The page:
How can you stand out over other candidates? What do you do if you have a problematic issue in your background that may hold you back? What happens if you’re light on experience? The good news is that you can overcome these obstacles, stand out, and get hired with a 30-60-90-day plan template for job interviews.
The Big Idea for 30-60-90-Day Plans
A 30-60-90-day plan is an outline of researched and thought-out goals for your first 90 days on the job. When you take your plan to the interview, you want to go over it with the hiring manager (your future boss). That conversation elevates your interview from an interrogation-style Q&A to a productive conversation between two people on the same team. That connection and your insights give you a huge boost past your competition and get you job offers.
Because these plans can be used for any kind of white collar job, they are flexible and adaptable (to an extent). At the same time, there are commonalities among jobs, which means that there is a framework to follow.
30-60-90-Day Plan Template for Job Interviews
First, you have the freedom to set your plan up in an outline form or in bullet points. Use whichever makes the most sense to you. Then, make sure you have one page for each section of your plan (the 30 days, the 60 days, and the 90 days). It’s a mistake to have a plan that’s too short (1 page) or too long (10 pages). What goes in your sections?
(**Some jobs may require a shorter or longer time period for each of these sections. Use your best judgement.)
First 30 Days
Typically, the first 30 days of any job are focused on getting established. You’re learning your way around the company. You meet people you’ll be working directly with, as well as key customers or clients. You’ll learn how to file reports or work with the CRM system. So, for instance, two of your bullet points might be:
- Complete training on [name of primary company software or program]
- Introduce myself to department peers
Next 30 Days (the 60-day section)
By now, you’ve got your feet wet and should be wading a little deeper. You’ll be getting to know an expanded group of people. You’ll be getting routines established or beginning to make plans for growth.
So a couple of good points here might be:
- Evaluating X program for efficiency or stability (or whatever the goal may be)
- Getting feedback on progress so far from supervisor X. (Feedback is important in any job!)
The Last 30 Days (the 90-day section)
At this point, you should be swimming on your own, actively contributing to the company goals. Your bullet points will be much more specific to your role here. For instance, you may be:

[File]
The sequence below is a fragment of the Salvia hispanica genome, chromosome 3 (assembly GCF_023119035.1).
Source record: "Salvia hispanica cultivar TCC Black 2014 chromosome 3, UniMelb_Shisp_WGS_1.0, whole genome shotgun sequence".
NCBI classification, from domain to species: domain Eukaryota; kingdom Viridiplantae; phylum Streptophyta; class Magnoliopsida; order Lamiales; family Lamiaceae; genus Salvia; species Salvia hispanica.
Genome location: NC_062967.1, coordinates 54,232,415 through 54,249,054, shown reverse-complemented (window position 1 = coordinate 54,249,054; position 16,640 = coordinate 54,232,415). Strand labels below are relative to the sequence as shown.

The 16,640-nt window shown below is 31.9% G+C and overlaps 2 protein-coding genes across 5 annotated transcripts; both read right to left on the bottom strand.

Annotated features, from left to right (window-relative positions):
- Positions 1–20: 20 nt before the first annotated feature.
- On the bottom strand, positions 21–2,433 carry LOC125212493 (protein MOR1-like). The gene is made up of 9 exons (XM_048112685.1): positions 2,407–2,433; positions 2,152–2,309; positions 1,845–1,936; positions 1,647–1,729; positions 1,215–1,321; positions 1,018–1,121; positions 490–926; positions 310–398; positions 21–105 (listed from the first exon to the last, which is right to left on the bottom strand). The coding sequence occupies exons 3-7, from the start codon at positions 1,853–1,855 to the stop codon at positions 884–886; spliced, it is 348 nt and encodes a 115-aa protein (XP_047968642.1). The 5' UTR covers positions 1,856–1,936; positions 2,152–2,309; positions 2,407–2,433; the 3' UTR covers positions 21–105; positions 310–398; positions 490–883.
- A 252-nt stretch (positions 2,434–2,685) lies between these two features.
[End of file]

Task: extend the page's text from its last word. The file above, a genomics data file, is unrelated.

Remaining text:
- Going after new business from X companies
- Staring X new projects
- Establishing a new procedure for X
- Setting long-term goals for X
Adjust your plan to fit your job.
How to Find Specific Information to Fill Out Your Plan
The best plans are customized to the job you’re interviewing for. How do you find the company-specific details you need?
If you’re new to that role, research it. Read articles about that job—a typical day on the job, tasks involved in the job, issues facing people in that job, etc.
Whether you’ve worked in that role or not, research the company. Find out things like: what software they use, what training they offer, who their biggest customers, clients or competitors are, etc. The more you know, the better off you are—both for your plan AND your interview.
You can find this info through online searching, LinkedIn, company websites, and your network. See if you know someone who’s worked there before, or can set you up with someone who has.
What if your plan’s not perfect? That’s OK. It really can’t be perfect because you haven’t worked there before. Do what you can and have that conversation with the hiring manager. That’s the important part.
30-60-90-Day Plan Templates to Fit a Variety of Jobs / Roles
We offer organized, fill-in-the-blank plans so you only have to add in your company specific info. They also come with video coaching to walk you through how to put your plan together and how to have that conversation about it in the interview. I’ll tell you when and how to bring it up and most importantly, what to say at the end of your interview to clinch your job offer.
- Action Plans (for all jobs)
- Sales Plans (specifically for sales roles at all levels)
- Manager Plans (for anyone at or moving into management-level roles—it’s perfect for easing their minds about any lack of management experience)
- Executive Plans (for anyone at a Director, VP, President, or C-suite role)
Each one of these plan templates has been proven to get job offers. Get yours today. Best of luck!